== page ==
Jeremy Corbyn Automatically On Labour Leadership Ballot, Rules Party NEC

He will not have to be nominated by MPs.
<strong>Jeremy Corbyn leaves Labour HQ after being told he would automatically be on the ballot</strong>
Jeremy Corbyn leaves Labour HQ after being told he would automatically be on the ballot
Rick Findler/PA Wire

Jeremy Corbyn will automatically be on the Labour leadership ballot, the party’s National Executive Committee (NEC) has ruled.

Corbyn had faced the difficult task of having to scrape together the nominations of 51 MPs and MEPs in order to fight off a challenge from Angela Eagle that follows mass resignations from his Shadow Cabinet.

The NEC decided that he could defend his position without being nominated, after an hours-long meeting at Labour headquarters that saw NEC members decide to vote by secret ballot for fear of reprisals or harassment from Corbyn supporters.

The vote was 18-14 in Corbyn’s favour and came after Mark Henderson QC was reportedly barred from presenting legal advice that was favourable to Corbyn while another lawyer, James Goudie, presented advice that was not favourable to him.

It was reported that the NEC’s 17-15 vote in favour of a secret ballot was swayed by two female members who feared intimidation of recent days. Eagle’s constituency office had a brick thrown through its window last night.

Eagle, who yesterday launched her bid to oust Corbyn - has the required number of nominations.

Shadow work and pensions secretary Owen Smith, who is also considering a bid, would have to come up with the 51 votes as well.

But Corbyn’s automatic place on the ballot means he is well placed to win, given his support among the party members, especially if Smith runs and splits the anti-Corbyn vote.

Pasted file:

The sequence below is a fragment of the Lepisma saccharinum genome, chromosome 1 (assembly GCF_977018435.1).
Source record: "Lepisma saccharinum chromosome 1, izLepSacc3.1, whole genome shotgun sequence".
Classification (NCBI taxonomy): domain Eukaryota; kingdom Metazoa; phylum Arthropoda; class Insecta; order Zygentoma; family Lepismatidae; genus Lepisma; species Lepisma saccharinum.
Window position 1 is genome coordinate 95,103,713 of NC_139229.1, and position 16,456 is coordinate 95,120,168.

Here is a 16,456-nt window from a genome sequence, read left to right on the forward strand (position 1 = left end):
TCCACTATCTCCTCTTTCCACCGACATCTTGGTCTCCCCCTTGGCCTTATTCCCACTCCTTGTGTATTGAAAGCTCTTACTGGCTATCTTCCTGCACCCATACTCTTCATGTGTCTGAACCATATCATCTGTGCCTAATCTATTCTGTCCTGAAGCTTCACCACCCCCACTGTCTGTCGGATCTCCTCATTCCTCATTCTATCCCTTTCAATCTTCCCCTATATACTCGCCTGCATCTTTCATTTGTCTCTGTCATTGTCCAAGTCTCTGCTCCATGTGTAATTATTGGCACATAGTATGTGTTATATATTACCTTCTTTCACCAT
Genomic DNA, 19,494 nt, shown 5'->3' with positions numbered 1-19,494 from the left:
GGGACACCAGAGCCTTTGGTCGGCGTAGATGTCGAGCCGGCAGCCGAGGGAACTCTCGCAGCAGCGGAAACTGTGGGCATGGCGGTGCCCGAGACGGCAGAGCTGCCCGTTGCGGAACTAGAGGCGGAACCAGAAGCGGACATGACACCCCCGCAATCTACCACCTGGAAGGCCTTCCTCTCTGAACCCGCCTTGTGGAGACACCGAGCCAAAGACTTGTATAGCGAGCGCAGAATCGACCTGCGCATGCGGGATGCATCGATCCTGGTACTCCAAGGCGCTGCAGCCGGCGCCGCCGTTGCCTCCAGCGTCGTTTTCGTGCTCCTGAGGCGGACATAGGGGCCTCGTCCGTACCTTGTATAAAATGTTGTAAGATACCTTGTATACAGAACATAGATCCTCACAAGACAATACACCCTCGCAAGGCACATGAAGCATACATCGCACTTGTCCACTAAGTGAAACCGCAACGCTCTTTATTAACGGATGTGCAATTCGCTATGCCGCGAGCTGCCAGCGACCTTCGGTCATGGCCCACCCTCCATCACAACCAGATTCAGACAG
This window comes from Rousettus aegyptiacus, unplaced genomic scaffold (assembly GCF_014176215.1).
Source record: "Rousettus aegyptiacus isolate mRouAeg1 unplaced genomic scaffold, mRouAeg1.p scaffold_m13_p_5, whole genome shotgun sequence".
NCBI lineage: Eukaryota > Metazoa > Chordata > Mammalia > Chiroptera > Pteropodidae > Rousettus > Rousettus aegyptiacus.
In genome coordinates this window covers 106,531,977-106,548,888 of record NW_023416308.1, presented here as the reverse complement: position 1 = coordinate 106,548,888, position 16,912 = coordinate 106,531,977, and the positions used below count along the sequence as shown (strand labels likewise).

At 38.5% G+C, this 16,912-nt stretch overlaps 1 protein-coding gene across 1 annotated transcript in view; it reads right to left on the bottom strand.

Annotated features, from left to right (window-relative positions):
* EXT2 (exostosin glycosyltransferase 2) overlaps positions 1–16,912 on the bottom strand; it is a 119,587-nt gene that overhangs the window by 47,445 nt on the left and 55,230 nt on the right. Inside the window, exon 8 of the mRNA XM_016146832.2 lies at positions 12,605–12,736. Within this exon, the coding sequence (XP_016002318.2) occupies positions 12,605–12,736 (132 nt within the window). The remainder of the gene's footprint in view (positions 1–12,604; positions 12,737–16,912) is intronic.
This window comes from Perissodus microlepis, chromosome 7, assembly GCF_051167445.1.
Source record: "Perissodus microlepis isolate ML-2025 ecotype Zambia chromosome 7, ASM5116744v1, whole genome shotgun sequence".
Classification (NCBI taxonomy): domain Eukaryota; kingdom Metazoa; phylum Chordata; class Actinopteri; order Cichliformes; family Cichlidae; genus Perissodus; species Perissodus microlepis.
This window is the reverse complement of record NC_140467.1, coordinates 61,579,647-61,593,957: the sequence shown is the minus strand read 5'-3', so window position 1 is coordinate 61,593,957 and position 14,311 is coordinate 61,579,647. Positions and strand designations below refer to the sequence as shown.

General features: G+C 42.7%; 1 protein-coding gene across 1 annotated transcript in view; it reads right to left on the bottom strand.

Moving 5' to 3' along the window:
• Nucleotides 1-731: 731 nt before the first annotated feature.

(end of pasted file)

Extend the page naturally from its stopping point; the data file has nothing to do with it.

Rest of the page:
<strong>Corbyn shook hands and spoke with jubilant supporters who chanted his name</strong>
Corbyn shook hands and spoke with jubilant supporters who chanted his name
Rick Findler/PA Wire

But there is good news for anti-Corbyn MPs. Non-Labour members wishing to vote in the contest this time will have to pay £25, not £3 as they were last time.

The ability to vote so cheaply in the previous election was regarded as part of the reason why Corbyn won, with backers of more left wing parties able to influence the outcome.

Members must also have been in the party for at least six months, disqualifying the tens of thousands who have joined in recent days.

A Labour Party spokesperson said: “”The NEC meeting has concluded. The timetable for the contest for the Leader of the Labour Party has been agreed by the NEC and will commence on Thursday.

“The timetable will be published then.”

After hearing Corbyn would be on the ballot. Eagle said: “I am glad the NEC has come to a decision. I welcome the contest ahead and I am determined to win it.”

The meeting lasted close to six hours, beginning at 2pm and the decision being announced close to 8pm.

Corbyn walked out of the building afterwards to applauding fans and journalists desperate to question him.

He told them he was “delighted” by what happened and supporters began chanting “Jeremy! Jeremy! Jeremy!”

Their cries drowned Corbyn out after he said: “An incumbent is automatically on the ballot paper.”

Momentum, the pro-Corbyn movement labelled a “party within a party” by its critics, tweeted: “Jeremy’s on the ballot and we’re going to win!”

Manuel Cortes, General Secretary of union the TSSA said: “I am glad to see cool heads and good sense have prevailed at today’s Labour Party NEC and should there now be a leadership contest that Jeremy will indeed be allowed to be on the ballot in accordance with party rules.

He added: “Lets face it, with the Tories united behind Teresa May and our NEC now united behind Jeremy Corbyn it would be better for our members, better for our party and most of all, better for our country, if all sides of the party now come together agree that we have more in common than that which divides us and work together to deliver a united and effective opposition to Theresa May’s Tory government.

“But if there is yet to be a leadership contest, let it be conducted in a comradely manner and we at the TSSA look forward to supporting Jeremy continue to develop and expose his positive programme for the next Labour government.”

William Hill immediately offered odds on the race, saying Corbyn was the favourite.

They gave Corbyn 1/2, 2/1 on Shadow Work and Pensions Secretary Smith - who has not formally entered the race - and 7/1 on Eagle.

The bookies initial odds on Corbyn becoming leader at all when he entered last year’s race were 200/1.

Pro-Corbyn MP Paul Flynn tweeted that Eagle should abandon her “damaging” bid in the face of a “predictable” result.